Back to business after this weeks side track of the great April Fools Fiesta at Pop Culture Maven. There were some new books this week and some returning books. Lets see how if there are some keepers this week.
The Premature Burial One-Shot
Dark Horse Comics Based on the stories by Edgar Allen Poe, Writer and Artist Richard Corben, Letterer Nate Piekos
When it comes to horror comics there is none better than Richard Corben. He continues to adapt Edgar Allen Poe stories and when they are released it’s always a cause for celebration. The plot from Dark Horse is, The fear of being buried alive is presented in two horrifying Poe adaptations by Eisner Hall of Fame inductee Richard Corben—“The Premature Burial” and “The Cask of Amontillado.” Corben was born to adapt Poe’s stories and these two stories are simply delightful. The thing that I loved about these two stories is that they have a nice dark sense of humor sprinkled into the story. Corben has masterfully adapted the stories in to tight short stories that play on people who try to get what they want but in the end pay the price. Corben really nails the visuals of the stories with such rich detail that brings them to life. As usual his color work shows how is brilliant he is. If you want to see how color should be used, this book shows you why he is so great at it. This book is two master story tellers doing what they do best.
Is this book worth your time and money? If you are a fan of Poe and Corben then you know how great this book is. If you have not experienced Corben’s adaptations of Poe this is a really good starting point. The thing that makes this book is that this is real old school horror. It’s not about blood and guts it’s about getting under your skin and into the dark parts of your fears. This is a horror readers feast. VERY RECOMMENDED!
Monster & Madman #2
IDW Writer Steve Niles, Artist Damien Worm
Steve Niles is THE modern horror comics writer that has been the sole island of great horror comics of late. The plot from IDW is, After a brutal journey, the Frankenstein Monster arrives in London. The year is 1888 and the area of the city known as Whitechapel is about to become a slaughterhouse. Eleven women will be murdered. Only five will be attributed to Jack the Ripper… discover the secret history of the Ripper and the Frankenstein Monster! I was a big fan of issue #1 of this book and eagerly awaited the second issue. Thankfully I was not disappointed. The blending of these two characters is a stroke of genus and there worlds are blending together quite nicely. My favorite thing in the book is they way that Niles portrays Frankenstein as the tragic character that he is. He is also bringing a side of him that you rarely see and that is he is a monster with a soul. Worm continues to impress with his artwork. He really delivers the mood that the book richly deserves and needs to work. It’s rare now days that an artist understands how the entire scope of the art is important. Worm uses the backgrounds with art and color to really envelope you into the world of the story.
Is this book worth your time and money? Niles lately has really perfected the great mini series. Between this and Breath of Bones they have been my favorite books that he has written. I really don’t know how he is able to fit so much story into only a three issue mini series. This book really defines how a writer and artist collaborate like a well oiled machine. I hope with the final issue I might just say that this book is perfect and with fingers crossed I hope that I am right. VERY RECOMMENDED!
Moon Knight #2
Marvel Comics Writer Warren Ellis, Artist Declan Shalvey, Colorist Jordie Bellaire, Letterer Chris Eliopoulos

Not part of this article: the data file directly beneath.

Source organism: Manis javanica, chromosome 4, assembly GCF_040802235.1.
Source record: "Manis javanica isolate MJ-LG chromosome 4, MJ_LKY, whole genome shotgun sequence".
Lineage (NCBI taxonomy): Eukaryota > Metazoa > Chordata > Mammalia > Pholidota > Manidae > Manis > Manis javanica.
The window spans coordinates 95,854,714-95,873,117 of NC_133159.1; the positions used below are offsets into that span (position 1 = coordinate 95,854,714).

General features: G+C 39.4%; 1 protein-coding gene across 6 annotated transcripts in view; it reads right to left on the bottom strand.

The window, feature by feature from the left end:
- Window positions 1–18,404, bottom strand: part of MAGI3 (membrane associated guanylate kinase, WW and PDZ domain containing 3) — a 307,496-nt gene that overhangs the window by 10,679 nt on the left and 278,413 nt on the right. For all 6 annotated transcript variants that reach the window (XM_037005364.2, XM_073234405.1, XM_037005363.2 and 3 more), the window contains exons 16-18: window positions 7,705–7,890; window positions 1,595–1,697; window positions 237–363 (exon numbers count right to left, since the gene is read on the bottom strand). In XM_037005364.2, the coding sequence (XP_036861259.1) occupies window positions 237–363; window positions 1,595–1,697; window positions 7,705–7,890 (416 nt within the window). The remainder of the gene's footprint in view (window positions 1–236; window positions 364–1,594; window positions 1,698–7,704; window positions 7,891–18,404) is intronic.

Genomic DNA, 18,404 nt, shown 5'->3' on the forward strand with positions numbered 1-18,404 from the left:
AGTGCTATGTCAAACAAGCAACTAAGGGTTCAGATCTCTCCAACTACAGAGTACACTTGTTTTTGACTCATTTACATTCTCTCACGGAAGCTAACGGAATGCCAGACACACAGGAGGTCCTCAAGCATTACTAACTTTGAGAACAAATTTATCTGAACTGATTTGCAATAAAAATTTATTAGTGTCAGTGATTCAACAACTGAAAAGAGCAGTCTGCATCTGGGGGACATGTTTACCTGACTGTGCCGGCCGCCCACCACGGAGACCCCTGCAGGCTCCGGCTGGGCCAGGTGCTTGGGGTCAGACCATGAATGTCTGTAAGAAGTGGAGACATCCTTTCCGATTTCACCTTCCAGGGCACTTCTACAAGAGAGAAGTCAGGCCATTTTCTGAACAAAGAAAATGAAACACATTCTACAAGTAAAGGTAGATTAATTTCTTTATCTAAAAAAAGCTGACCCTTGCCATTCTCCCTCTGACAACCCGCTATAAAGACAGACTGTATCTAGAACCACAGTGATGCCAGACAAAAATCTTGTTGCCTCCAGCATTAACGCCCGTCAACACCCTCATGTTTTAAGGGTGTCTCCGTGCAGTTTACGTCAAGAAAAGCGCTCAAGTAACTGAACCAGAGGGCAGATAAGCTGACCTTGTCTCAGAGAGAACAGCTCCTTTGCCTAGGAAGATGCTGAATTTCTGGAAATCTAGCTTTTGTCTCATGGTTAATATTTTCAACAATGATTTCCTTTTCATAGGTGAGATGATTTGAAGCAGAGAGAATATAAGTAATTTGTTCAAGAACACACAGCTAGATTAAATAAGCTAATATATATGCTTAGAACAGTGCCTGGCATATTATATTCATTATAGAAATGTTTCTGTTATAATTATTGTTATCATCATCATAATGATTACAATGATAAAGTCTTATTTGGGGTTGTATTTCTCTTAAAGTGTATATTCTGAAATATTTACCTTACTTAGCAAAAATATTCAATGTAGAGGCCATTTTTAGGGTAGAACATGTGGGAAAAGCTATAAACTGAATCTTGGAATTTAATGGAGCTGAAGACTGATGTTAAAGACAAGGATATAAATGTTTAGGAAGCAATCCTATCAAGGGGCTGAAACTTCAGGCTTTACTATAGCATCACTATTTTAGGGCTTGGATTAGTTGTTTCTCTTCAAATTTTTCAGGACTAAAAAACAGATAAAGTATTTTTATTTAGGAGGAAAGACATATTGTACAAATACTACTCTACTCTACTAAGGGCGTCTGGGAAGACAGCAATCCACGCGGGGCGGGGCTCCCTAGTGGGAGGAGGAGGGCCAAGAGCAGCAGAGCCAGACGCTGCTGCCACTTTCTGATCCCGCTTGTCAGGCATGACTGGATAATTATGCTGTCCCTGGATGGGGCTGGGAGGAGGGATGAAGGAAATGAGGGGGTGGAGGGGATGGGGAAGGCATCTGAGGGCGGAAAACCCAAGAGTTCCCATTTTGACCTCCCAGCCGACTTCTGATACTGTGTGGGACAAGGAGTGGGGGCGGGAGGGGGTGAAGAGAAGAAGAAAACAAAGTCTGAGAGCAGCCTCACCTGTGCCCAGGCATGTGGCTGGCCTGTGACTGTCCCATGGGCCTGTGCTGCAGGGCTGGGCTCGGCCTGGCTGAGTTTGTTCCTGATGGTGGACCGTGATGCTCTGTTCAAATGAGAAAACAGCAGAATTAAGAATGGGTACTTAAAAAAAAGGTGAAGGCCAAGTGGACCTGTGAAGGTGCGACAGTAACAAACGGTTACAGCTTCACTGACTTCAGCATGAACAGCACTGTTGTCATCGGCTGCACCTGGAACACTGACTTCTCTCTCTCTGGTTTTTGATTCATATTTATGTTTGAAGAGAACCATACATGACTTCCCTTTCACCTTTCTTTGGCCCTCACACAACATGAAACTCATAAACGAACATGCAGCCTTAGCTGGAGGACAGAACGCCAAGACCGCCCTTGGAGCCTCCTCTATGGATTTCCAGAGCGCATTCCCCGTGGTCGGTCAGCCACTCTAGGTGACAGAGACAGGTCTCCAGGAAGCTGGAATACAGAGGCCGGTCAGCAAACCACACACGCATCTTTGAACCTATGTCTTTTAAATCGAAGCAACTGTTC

The second issue of Moon Knight should have been the first issue. The plot from Marvel is, Why are random people being hunted down by a sniper? Moon Knight must find out why and try to stop him. While I like the first issue this second issue story really showed how to tell the same old story but in a really fresh way. For most of the issue you are unsure of what is really going on but it is all tied together in the end. The only gripe that I had with the issue is that the first eight pages needed to be continuous without the ads disrupting the flow of it. The idea of using panels to show each persons story was just brilliant. Ellis does well by telling this done in one story and brings back the more classic Moon Knight than the first issue did. I hope that the next issue will start to deal with where the book is going to go. While this issue is really good I am unsure of the direction that the book is going. Shalvey’s art really brings the story to life. He masterfully does the eight panel page with such detail in each panel that you immediately get it. In a nice nod to the Sienkiewicz days he brings back the mile long cape that nearly takes up one whole page. It’s very impressive how Shalvey can handle both dialog and the big action scenes with such ease.
Is this book worth your time and money? While this issue is a really nice step up from the first issue I just wonder where Ellis is going with the book. I’m just not feeling any real subplots yet. If you missed the first issue you can certainly read this issue with no problem. Hopefully the momentum with this issue will bring good stuff next issue. A good improvement but still not sure about the long-term prospects.
Avatar Press Writer Garth Ennis, Pencils Facundo Percio, Inker Sebastian Cabrol, Colorist Hernan Cabrera, Letterer Kurt Hathaway
I’ll be honest that I don’t really read any Avatar Press books because while I like horror I do not care for gore blowout that most of their book suffer from. Most Avatar books are just a bloodbath just because most of the time. The plot from Avatar is, Caliban – a horror filled romp through outer space on a freighter hurling through the universe. The new series explores the lives of the crew of the Caliban. When the ship unexpectedly encounters an alien derelict while hurtling through hyperspace a horrifying claustrophobic chain of events begins to take place. Ennis is best known for his books Preacher and his run on Hellblazer heads in to the science fiction and horror realm with this new book. I did feel that the first act of the story that was introducing the characters seemed really disjointed and I didn’t feel as if I was getting to know the characters. While the issue was OK it did feel a bit too familiar. While it’s a bit early to tell it felt a bit too much like Ridley Scott’s Alien. The artwork by Percio and Cabrol is definitely a step up from most Avatar books and has very good detail to the art. They did capture the mood that the book needs and nailed it.